Causal role for the primate superior colliculus in the computation of evidence for perceptual decisions

Nat Neurosci. 2021 Aug;24(8):1121-1131. doi: 10.1038/s41593-021-00878-6. Epub 2021 Jun 28.


Trained monkeys performed a two-choice perceptual decision-making task in which they reported the perceived orientation of a dynamic Glass pattern, before and after unilateral, reversible, inactivation of a brainstem area-the superior colliculus (SC)-involved in preparing eye movements. We found that unilateral SC inactivation produced significant decision biases and changes in reaction times consistent with a causal role for the primate SC in perceptual decision-making. Fitting signal detection theory and sequential sampling models to the data showed that SC inactivation produced a decrease in the relative evidence for contralateral decisions, as if adding a constant offset to a time-varying evidence signal for the ipsilateral choice. The results provide causal evidence for an embodied cognition model of perceptual decision-making and provide compelling evidence that the SC of primates (a brainstem structure) plays a causal role in how evidence is computed for decisions-a process usually attributed to the forebrain.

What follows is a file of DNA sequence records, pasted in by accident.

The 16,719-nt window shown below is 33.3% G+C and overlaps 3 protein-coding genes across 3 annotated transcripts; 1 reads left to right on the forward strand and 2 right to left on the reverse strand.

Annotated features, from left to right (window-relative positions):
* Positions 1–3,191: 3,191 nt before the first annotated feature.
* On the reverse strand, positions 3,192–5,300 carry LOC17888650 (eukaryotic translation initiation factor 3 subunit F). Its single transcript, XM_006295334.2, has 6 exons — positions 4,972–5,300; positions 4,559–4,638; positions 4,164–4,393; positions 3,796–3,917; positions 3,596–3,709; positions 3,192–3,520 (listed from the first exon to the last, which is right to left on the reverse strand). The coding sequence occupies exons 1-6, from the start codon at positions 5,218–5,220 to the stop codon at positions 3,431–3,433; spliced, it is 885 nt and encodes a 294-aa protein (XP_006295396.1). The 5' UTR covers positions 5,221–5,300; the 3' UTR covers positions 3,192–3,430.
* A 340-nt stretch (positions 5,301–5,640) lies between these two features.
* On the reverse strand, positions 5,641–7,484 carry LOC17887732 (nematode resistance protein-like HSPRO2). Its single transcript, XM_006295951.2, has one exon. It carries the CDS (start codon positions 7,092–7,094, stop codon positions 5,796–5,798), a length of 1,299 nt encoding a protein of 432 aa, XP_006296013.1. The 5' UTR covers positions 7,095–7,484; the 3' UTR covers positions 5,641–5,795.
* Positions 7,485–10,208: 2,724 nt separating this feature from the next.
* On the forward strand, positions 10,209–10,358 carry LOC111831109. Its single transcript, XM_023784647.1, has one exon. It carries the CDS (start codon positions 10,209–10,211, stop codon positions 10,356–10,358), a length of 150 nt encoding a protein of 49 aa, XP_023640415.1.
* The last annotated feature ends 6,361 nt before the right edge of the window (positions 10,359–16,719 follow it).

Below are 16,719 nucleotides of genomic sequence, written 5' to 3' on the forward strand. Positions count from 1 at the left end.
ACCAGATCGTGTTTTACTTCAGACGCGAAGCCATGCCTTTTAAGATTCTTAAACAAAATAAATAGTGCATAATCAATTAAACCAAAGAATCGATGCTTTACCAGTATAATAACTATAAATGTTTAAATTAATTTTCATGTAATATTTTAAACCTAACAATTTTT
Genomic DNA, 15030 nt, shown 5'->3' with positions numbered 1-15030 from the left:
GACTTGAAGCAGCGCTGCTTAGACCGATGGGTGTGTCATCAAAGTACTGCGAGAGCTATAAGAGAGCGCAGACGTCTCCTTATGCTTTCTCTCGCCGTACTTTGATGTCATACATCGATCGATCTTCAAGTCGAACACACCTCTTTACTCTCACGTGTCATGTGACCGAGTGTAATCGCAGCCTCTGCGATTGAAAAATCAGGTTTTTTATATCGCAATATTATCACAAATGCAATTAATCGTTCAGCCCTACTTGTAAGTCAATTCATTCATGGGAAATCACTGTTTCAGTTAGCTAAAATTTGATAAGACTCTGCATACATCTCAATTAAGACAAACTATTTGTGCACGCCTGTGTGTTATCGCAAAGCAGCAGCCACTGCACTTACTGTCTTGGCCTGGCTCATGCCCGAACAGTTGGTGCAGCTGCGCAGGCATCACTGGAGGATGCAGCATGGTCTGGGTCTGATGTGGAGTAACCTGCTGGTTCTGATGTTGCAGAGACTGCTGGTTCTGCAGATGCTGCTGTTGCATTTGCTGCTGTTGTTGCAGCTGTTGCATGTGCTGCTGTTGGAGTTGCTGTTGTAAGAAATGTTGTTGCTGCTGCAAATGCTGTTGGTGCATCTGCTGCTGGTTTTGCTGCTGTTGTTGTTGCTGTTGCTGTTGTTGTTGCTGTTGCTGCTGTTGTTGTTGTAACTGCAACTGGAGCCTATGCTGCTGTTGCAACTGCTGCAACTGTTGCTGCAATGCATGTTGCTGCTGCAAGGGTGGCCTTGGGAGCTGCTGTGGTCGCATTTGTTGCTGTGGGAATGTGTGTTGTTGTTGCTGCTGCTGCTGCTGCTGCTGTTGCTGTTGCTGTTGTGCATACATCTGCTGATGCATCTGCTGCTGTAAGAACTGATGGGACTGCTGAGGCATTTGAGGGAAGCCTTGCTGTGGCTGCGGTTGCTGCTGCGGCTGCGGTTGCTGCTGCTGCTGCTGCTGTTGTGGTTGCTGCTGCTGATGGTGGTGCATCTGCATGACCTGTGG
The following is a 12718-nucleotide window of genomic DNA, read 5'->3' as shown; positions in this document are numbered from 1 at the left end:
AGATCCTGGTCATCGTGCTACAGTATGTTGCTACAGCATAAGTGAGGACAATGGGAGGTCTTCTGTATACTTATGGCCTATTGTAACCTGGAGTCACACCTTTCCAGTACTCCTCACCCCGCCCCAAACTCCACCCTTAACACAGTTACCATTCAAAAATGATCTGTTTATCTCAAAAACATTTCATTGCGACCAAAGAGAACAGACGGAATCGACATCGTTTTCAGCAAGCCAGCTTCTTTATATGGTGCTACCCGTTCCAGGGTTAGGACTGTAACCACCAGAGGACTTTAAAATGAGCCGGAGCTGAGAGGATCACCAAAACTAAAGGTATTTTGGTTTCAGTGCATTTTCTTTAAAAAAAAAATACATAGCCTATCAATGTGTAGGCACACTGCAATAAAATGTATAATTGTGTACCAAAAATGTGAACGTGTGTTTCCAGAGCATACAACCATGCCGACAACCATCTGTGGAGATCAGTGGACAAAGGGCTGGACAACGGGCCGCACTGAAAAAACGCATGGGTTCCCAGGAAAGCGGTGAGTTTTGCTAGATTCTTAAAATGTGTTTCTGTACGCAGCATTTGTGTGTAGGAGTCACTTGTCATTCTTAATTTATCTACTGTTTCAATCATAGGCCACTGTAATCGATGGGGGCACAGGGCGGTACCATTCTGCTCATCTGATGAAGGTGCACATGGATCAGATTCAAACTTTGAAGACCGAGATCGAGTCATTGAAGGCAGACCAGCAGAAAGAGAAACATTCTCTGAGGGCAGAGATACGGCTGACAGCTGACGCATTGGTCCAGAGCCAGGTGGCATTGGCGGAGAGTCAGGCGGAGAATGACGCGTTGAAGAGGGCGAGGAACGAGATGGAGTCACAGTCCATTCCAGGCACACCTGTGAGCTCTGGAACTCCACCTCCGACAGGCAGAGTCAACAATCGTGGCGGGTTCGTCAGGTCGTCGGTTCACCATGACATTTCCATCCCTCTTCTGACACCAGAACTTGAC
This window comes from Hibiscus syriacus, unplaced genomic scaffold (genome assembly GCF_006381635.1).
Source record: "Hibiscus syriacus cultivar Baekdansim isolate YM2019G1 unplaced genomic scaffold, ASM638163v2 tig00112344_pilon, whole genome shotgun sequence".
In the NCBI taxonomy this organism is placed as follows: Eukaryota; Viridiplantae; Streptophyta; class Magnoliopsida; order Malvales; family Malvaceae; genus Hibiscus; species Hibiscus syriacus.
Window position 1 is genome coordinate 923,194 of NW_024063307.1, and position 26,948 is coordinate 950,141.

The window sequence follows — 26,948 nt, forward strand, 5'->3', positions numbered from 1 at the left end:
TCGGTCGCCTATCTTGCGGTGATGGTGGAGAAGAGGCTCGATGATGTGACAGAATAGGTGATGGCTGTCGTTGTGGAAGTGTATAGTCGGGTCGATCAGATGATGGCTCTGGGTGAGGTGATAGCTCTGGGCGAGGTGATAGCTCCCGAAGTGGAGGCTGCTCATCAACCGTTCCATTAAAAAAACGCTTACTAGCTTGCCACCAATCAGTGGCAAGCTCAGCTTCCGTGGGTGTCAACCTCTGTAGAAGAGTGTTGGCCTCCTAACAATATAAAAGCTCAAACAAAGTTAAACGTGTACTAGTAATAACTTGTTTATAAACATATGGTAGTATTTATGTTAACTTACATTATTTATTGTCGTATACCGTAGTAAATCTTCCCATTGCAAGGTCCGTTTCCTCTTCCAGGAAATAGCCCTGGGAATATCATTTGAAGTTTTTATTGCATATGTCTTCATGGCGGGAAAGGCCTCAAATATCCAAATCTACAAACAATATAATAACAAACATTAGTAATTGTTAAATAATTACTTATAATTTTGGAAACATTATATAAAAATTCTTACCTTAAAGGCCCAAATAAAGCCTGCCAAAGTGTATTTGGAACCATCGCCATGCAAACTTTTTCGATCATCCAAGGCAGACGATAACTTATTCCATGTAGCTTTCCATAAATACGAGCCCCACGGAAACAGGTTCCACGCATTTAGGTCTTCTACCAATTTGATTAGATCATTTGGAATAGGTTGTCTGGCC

Publication types

  • Research Support, N.I.H., Extramural

MeSH terms

  • Animals
  • Decision Making / physiology*
  • Macaca mulatta
  • Male
  • Models, Neurological*
  • Neurons / physiology
  • Superior Colliculi / physiology*